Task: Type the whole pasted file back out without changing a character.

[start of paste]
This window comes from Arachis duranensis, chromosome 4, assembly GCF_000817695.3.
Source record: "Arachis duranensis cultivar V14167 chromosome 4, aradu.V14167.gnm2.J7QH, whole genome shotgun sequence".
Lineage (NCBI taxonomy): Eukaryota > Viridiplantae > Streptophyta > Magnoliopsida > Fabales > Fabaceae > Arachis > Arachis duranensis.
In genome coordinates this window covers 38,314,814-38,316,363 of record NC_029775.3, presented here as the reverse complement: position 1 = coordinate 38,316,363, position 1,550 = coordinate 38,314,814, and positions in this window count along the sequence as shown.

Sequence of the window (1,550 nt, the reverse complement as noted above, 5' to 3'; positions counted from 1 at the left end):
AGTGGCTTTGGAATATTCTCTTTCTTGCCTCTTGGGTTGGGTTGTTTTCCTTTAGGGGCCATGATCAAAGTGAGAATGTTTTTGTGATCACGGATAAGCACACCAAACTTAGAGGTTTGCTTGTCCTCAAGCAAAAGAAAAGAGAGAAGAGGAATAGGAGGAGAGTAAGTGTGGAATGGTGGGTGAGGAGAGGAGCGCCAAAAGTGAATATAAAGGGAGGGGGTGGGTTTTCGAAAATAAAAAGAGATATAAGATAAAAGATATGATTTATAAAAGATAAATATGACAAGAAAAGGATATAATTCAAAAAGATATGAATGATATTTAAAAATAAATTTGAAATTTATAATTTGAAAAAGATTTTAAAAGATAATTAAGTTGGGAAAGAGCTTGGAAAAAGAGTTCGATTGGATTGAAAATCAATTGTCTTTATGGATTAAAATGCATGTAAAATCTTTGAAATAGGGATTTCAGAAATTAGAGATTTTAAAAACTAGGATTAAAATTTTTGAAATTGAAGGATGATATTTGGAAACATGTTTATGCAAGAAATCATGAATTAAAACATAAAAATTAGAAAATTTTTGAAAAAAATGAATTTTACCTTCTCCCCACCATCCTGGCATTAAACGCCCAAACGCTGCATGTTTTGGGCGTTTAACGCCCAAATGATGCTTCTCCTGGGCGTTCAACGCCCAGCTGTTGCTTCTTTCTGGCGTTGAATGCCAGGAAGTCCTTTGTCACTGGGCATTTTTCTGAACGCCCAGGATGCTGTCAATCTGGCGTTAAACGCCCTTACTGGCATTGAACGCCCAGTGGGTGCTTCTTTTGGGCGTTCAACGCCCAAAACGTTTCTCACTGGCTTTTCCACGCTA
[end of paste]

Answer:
This window comes from Arachis duranensis, chromosome 4, assembly GCF_000817695.3.
Source record: "Arachis duranensis cultivar V14167 chromosome 4, aradu.V14167.gnm2.J7QH, whole genome shotgun sequence".
Lineage (NCBI taxonomy): Eukaryota > Viridiplantae > Streptophyta > Magnoliopsida > Fabales > Fabaceae > Arachis > Arachis duranensis.
In genome coordinates this window covers 38,314,814-38,316,363 of record NC_029775.3, presented here as the reverse complement: position 1 = coordinate 38,316,363, position 1,550 = coordinate 38,314,814, and positions in this window count along the sequence as shown.

Sequence of the window (1,550 nt, the reverse complement as noted above, 5' to 3'; positions counted from 1 at the left end):
AGTGGCTTTGGAATATTCTCTTTCTTGCCTCTTGGGTTGGGTTGTTTTCCTTTAGGGGCCATGATCAAAGTGAGAATGTTTTTGTGATCACGGATAAGCACACCAAACTTAGAGGTTTGCTTGTCCTCAAGCAAAAGAAAAGAGAGAAGAGGAATAGGAGGAGAGTAAGTGTGGAATGGTGGGTGAGGAGAGGAGCGCCAAAAGTGAATATAAAGGGAGGGGGTGGGTTTTCGAAAATAAAAAGAGATATAAGATAAAAGATATGATTTATAAAAGATAAATATGACAAGAAAAGGATATAATTCAAAAAGATATGAATGATATTTAAAAATAAATTTGAAATTTATAATTTGAAAAAGATTTTAAAAGATAATTAAGTTGGGAAAGAGCTTGGAAAAAGAGTTCGATTGGATTGAAAATCAATTGTCTTTATGGATTAAAATGCATGTAAAATCTTTGAAATAGGGATTTCAGAAATTAGAGATTTTAAAAACTAGGATTAAAATTTTTGAAATTGAAGGATGATATTTGGAAACATGTTTATGCAAGAAATCATGAATTAAAACATAAAAATTAGAAAATTTTTGAAAAAAATGAATTTTACCTTCTCCCCACCATCCTGGCATTAAACGCCCAAACGCTGCATGTTTTGGGCGTTTAACGCCCAAATGATGCTTCTCCTGGGCGTTCAACGCCCAGCTGTTGCTTCTTTCTGGCGTTGAATGCCAGGAAGTCCTTTGTCACTGGGCATTTTTCTGAACGCCCAGGATGCTGTCAATCTGGCGTTAAACGCCCTTACTGGCATTGAACGCCCAGTGGGTGCTTCTTTTGGGCGTTCAACGCCCAAAACGTTTCTCACTGGCTTTTCCACGCTA